Under the Microscope

One of the cornerstones of science is under fire.

Heresy should be encouraged because that’s how breakthroughs happen.”

We often like to think we live in an age of reason. The fruits of modern science and technology are all around us: from smartphones and 3D printers to cures for some of history's most devastating diseases. We now have the highest life-expectancy our species has ever experience. Despite all this, a backlash seems to be emerging against certain aspects of science. Lately the revered process of peer review has been coming under fire – especially in the field of medical science. A recent piece in The Economist even argued that the internet means anyone can now appoint themselves a peer, thereby providing a challenge to the perceived power held by scientists.

In this forthright interview, cosmologist Carlos Frenk examines in detail one of the cornerstones of contemporary scientific process. He argues that peer review actually encourages unorthodox thinking, but warns, controversially perhaps, that science is a spectrum, and some disciplines may not be as rigorous as others.

Frenk is Director of the Institute for Computational Cosmology at Durham University, where he builds models in state-of-the-art supercomputers in an attempt to understand the evolution of the structures of our universe.


Do you think an inevitable part of the process of peer review is that it somehow prevents useful, fertile, if not correct ideas from being explored?

Let me first qualify my answer to this and to all of these questions – I speak from personal experience as a practitioner of a very particular branch of science which is astrophysics. I can probably speak for most of physics, but my experience is very much coloured by that.

Given my experience in physics, I'd say the idea that peer review tends to curtail heretical views is incorrect. In fact many, many heretical papers are continuously being published in the most reputable journals of physics precisely because the community recognises that heretical views that challenge the status quo are vital for the progress of science. Of course the really way-out crackpot ideas that are demonstrably incorrect, they get filtered out very quickly. If somebody wants to challenge the perceived, even the sacred code of physics, with arguments that are sound, they could be either theoretical or experimental.

The experimental case is quite simple: if the experiment is conducted correctly, and all the analyses of the data are correct, then I think the chances are the paper will be published. There are many examples, but one which was particularly spectacular was the discovery of the expansion of the universe, which was completely disruptive, even revolutionary. It was recognised that the set parameters of the universe were not what they had been held to be. It was a crisis, but the evidence was there and we had to accept it.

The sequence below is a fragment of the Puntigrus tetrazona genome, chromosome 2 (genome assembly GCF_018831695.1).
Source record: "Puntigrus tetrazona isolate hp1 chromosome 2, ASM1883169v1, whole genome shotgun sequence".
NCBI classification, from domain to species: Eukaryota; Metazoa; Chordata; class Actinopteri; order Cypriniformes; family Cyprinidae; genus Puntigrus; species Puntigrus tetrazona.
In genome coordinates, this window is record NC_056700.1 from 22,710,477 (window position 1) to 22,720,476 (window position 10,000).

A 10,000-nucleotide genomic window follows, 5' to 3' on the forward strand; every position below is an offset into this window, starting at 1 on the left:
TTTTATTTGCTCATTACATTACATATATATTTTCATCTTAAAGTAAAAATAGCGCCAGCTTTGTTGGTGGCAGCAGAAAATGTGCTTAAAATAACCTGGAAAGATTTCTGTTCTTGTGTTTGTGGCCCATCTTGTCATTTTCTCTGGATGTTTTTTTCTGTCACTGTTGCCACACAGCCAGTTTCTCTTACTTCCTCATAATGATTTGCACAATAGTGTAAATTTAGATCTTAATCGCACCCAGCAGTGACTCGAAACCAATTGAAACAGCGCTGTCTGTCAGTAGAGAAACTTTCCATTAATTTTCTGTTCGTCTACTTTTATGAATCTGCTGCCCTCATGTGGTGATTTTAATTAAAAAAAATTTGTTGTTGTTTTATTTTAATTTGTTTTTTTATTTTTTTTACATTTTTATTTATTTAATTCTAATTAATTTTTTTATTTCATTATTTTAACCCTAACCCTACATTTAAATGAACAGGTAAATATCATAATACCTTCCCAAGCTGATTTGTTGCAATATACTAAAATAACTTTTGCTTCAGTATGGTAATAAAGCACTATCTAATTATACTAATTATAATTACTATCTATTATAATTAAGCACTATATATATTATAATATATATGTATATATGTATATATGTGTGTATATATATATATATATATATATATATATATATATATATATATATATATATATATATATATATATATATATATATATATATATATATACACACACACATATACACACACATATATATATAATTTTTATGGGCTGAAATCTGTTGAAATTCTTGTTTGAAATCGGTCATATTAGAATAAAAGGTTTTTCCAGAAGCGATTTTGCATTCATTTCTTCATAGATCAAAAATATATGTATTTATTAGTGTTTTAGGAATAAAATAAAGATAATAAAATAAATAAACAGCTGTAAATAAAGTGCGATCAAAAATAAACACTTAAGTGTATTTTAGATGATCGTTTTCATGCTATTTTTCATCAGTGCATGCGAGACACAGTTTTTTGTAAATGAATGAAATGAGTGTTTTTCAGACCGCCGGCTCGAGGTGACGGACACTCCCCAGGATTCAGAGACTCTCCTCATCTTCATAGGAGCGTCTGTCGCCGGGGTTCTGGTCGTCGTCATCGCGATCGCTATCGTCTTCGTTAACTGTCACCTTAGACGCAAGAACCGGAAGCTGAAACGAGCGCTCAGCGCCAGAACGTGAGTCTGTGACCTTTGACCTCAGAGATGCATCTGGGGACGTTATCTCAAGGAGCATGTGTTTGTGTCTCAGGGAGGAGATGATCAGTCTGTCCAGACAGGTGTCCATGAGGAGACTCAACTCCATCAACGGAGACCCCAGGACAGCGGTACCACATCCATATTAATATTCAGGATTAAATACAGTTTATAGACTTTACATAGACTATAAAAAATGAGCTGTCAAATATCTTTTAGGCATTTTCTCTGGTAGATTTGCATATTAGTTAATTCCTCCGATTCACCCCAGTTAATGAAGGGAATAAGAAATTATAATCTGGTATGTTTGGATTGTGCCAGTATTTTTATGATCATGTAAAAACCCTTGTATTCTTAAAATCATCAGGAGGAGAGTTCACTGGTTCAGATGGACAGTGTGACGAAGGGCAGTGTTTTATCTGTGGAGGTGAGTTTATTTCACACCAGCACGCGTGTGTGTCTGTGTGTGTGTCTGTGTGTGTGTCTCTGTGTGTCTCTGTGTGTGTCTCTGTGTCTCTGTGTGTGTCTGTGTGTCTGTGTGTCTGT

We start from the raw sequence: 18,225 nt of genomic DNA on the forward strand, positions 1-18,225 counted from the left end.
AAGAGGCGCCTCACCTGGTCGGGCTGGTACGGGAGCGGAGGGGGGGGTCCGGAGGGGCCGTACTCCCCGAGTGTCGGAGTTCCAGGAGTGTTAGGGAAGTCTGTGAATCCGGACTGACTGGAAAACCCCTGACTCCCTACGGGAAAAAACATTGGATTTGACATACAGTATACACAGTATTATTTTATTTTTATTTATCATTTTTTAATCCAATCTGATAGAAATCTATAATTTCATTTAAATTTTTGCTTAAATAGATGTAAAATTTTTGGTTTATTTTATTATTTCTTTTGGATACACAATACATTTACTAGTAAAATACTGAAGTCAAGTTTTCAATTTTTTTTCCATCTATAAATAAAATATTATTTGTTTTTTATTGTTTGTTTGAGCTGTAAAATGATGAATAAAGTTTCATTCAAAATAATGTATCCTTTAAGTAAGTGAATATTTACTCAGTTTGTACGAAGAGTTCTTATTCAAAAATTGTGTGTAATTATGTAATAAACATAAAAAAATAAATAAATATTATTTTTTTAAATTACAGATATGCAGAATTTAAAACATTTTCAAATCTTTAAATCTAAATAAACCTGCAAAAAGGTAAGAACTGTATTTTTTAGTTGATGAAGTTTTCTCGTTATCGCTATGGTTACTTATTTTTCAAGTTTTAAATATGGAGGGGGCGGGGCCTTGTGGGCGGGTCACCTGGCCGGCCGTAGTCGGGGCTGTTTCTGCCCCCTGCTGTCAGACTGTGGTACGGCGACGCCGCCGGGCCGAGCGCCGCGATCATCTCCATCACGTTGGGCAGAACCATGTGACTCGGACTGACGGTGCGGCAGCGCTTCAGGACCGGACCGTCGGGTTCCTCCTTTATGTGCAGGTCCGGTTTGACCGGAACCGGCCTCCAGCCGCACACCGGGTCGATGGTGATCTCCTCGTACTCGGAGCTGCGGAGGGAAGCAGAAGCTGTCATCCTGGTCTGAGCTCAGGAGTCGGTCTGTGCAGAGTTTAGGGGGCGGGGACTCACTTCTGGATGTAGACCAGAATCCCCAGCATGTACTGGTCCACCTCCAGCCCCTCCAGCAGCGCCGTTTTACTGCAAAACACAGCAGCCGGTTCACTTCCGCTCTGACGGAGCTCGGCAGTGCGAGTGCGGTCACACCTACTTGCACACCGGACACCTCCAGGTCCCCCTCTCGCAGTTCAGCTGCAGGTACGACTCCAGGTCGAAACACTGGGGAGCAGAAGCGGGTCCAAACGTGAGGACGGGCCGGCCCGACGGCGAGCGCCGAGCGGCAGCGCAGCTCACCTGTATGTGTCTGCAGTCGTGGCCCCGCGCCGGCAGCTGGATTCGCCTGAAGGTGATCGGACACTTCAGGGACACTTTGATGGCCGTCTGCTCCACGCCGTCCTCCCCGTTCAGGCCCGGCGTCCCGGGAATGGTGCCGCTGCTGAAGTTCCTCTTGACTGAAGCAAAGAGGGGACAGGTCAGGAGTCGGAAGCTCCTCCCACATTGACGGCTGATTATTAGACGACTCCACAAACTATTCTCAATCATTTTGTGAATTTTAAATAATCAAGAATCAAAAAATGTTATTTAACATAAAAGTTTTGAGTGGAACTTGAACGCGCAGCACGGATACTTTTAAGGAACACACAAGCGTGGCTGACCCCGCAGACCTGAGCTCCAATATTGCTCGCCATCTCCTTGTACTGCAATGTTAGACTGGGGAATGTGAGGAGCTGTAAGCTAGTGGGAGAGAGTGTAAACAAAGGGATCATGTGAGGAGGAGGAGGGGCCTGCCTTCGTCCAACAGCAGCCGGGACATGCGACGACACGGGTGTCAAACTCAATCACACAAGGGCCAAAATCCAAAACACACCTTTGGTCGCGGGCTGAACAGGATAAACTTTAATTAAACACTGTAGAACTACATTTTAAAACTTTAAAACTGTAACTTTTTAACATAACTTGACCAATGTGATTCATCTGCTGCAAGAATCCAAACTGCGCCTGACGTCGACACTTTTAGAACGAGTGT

Physics is littered with completely novel ideas that challenge the orthodoxy, and they get published. Not only do they get published, but, for example, a paper of which I was an author was published in Nature and the subtitle of the paper was: “A Challenge to Cosmological Orthodoxy”. Nature were perfectly happy to use the phrase “challenge to orthodoxy” and the paper really was quite unorthodox.

I could go on and on. Most physicists think that Newton’s theory of gravity and Einstein’s of relativity are the correct description of the universe, but there are hundreds of papers challenging that view, seeking to debunk even sacred ideas like relativity. There's a whole branch of physics, an alternative theory to gravity called MOND (Modified Newtonian Dynamics), and these people publish papers.

By and large most people really want to challenge, because then you can become famous. If anything, I think there’s too much of that, because there’s a lot of rubbish being published by people not motivated to seek the truth, only to challenge the orthodoxy. There are a lot of pretty crummy papers which are actually wrong and get published anyway. Recently, I was corresponding with someone about the speed of light – one of the absolute blocks of modern physics is that the speed of light is a constant. Well, people come up with ideas that maybe it's not constant and they get published and you read them and you make your own judgement.